This immediately transfers our sympathies to Mr. Lewes, who must now hold the domain of cosmological theory, not only against the theologians, but the Atomists too.
There are no transcendent elements in consciousness. It has a priori cognitions, but they are the results of ancestral experience, and consciousness is simply the subjective aspect of changes in the or ganism, where the results have been registered. The antithesis between feeling and motion is consequently an ideal abstraction, and so are the antitheses between motion and matter, matter and force, attraction and repulsion, cause and effect. Contemporary things, therefore, are not derivations from preceding things; they
* Fortnightly, for Nov., 1875.
are only other aspects of the same things “successively viewed," and the outcome of the whole “ Identität-Philosophie" is the doctrine of an intinite and indestructible Plenum, whose differentiated, but forever equivalent aspects are known to us as the universe of Mind and Matter. We say again of this doctrine what we said of the other, that it is not a needless audacity, but the sad manoeuvre of a theorist whose salvation lies in taking the offensive, whose position can be held only by wresting from all his predecessors the “whole domain of cosmological theory;" and any criticism is ungenerous which does not take into account the increasing straits and the diminishing resources of empiricism.
But if we mistake not there is one point upon which Mr. Lewes may reasonably be held to stricter account. We may consent to the Plenum as the only available hypothesis left him by the ingenuity of his predecessors to plant upon the domain of cosmological theory; taking for granted that successive differentiations bave produced those “static aspects” of the Plenum known to us as the various forms of matter from the atom up to the human organism, and those “dynamic aspects” known as the various forms of force from attraction and repulsion up to vitality. But given that particular differentiation which is known as the Human Body, then there are good reasons for asking Mr. Lewes to explain to us the genesis of that other differentiation which is known as the Human Mind. For, in the first place, this is really the fons et origo mali. Mr. Lewes' psychology is what bas determined his cosmology. It is not observation of the Cosmos outside which has committed him to the Plenum with its identical or equivalent manifestations, but interpretation of consciousness, and however considerate we may be of the Plenum itself, we ought to know all about that consciousness whose interpretation has made it unavoidable. In the second place, if we understand the English language, which sometimes we are by no means sure we do, then this is the very explanation which Mr. Lewes has undertaken to provide in the Problems of Life and Mind. It is well known that Mr. Lewes is one of the most laborious and learned physiologists of the time, and he informs us that since 1836 he has been trying to turn the lights of phy. siology upon the obscurities of consciousness. In 1860 his researches into the nervous system gave him his first clue through the labyrinth of mental phenomena, and a systematic investigation, begun in 1862, into the mechanism of feeling and thought, brought him to the conclusion, which is the starting point of the Problems of Life and Mind, that Psychology as it has descended to us from the past, lacks the fundamental data necessary to its constitution as a science. These missing data then, we infer, are to be supplied by Physiology, and how Physiology supplies them is to be learned in Problems of Life and Mind.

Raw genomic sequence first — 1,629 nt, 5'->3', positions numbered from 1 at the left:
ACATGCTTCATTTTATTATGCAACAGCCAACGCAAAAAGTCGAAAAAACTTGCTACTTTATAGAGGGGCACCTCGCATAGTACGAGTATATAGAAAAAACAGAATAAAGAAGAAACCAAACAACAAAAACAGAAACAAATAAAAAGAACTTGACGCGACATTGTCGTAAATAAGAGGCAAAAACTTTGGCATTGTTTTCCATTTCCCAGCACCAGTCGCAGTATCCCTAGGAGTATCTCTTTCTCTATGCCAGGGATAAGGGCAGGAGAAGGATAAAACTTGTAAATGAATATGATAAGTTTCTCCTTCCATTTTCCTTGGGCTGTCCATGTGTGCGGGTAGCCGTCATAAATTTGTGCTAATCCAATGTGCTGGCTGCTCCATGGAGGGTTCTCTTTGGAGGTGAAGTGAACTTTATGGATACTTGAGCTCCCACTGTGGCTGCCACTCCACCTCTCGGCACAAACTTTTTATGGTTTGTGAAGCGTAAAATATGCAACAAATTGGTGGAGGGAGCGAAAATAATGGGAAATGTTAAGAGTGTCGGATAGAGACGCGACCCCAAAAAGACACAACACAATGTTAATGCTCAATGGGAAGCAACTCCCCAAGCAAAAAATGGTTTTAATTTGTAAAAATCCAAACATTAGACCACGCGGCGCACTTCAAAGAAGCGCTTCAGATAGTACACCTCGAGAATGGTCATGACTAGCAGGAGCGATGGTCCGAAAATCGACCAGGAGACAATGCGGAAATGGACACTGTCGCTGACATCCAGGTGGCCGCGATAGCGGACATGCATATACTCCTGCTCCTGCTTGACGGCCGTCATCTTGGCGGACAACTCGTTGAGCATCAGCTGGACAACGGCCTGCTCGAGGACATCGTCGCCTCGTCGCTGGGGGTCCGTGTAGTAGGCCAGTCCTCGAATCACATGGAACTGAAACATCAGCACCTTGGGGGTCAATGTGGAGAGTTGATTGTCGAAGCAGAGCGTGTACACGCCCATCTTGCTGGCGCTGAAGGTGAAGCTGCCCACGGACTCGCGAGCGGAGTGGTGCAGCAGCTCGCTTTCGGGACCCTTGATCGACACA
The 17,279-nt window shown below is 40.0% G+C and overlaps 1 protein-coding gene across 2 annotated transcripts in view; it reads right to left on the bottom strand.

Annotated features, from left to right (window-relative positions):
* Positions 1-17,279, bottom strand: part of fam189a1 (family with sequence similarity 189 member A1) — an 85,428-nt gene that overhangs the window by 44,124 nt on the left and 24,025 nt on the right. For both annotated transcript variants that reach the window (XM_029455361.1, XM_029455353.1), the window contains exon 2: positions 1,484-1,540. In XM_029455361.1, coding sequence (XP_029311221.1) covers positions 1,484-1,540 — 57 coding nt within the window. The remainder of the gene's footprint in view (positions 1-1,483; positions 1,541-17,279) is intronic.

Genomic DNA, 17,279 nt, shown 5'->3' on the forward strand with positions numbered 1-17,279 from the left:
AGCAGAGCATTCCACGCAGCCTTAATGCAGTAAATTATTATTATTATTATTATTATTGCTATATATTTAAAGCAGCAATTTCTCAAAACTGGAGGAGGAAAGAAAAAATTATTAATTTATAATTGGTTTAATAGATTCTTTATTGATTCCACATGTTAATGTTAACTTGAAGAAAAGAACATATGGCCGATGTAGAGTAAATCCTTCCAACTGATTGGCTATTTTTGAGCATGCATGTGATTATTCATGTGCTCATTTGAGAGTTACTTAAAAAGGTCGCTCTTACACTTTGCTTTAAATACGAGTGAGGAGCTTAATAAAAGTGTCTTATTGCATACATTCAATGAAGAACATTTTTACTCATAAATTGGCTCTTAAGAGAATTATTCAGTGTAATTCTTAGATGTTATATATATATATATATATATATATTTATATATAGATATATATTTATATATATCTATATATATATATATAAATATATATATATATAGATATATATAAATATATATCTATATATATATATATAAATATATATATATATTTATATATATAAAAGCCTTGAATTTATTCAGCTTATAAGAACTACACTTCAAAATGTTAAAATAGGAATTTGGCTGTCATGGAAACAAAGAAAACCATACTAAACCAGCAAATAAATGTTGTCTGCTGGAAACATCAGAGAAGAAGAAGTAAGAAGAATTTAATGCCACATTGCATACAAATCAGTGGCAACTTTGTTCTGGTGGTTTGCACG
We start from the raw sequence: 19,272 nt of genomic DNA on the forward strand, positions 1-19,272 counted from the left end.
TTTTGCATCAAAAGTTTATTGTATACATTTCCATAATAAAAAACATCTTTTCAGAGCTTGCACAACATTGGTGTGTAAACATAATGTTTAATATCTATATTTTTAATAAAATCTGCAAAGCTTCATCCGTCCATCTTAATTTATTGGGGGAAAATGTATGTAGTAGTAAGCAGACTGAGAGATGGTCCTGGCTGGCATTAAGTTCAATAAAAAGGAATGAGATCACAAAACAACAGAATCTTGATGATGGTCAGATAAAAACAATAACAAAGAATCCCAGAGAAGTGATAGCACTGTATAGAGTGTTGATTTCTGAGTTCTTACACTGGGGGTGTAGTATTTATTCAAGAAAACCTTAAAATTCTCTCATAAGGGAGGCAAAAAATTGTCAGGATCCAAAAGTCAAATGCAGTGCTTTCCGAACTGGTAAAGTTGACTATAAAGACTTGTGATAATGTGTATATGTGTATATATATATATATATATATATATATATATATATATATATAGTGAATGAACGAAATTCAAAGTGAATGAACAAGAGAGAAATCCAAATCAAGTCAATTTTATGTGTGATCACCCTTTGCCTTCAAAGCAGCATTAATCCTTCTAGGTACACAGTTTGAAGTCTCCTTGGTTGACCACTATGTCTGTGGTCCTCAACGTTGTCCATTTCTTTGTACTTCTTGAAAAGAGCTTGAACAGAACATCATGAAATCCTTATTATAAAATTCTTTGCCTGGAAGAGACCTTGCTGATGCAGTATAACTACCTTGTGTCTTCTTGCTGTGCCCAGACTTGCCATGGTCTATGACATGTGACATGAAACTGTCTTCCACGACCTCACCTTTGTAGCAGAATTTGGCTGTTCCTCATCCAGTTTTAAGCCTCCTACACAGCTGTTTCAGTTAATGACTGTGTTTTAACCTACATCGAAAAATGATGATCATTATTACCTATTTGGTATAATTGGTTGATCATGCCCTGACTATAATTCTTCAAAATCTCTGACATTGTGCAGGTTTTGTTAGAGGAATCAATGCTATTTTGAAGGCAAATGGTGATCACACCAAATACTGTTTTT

Now, not forgetting that what Mr. Lewes has written so far is but the preface, or at most a first installment of the “creed' he proposes to "found,” we grieve to have to say that the
' Problems of Life and Mind which is uncommonly rich in psychological speculation is uncommonly destitute of physiologi. cal data. Lucus a non lucendo. We bear next to nothing of researches into the nervous system, or of investigation of the mechanism of feeling and thought. There are sections entitled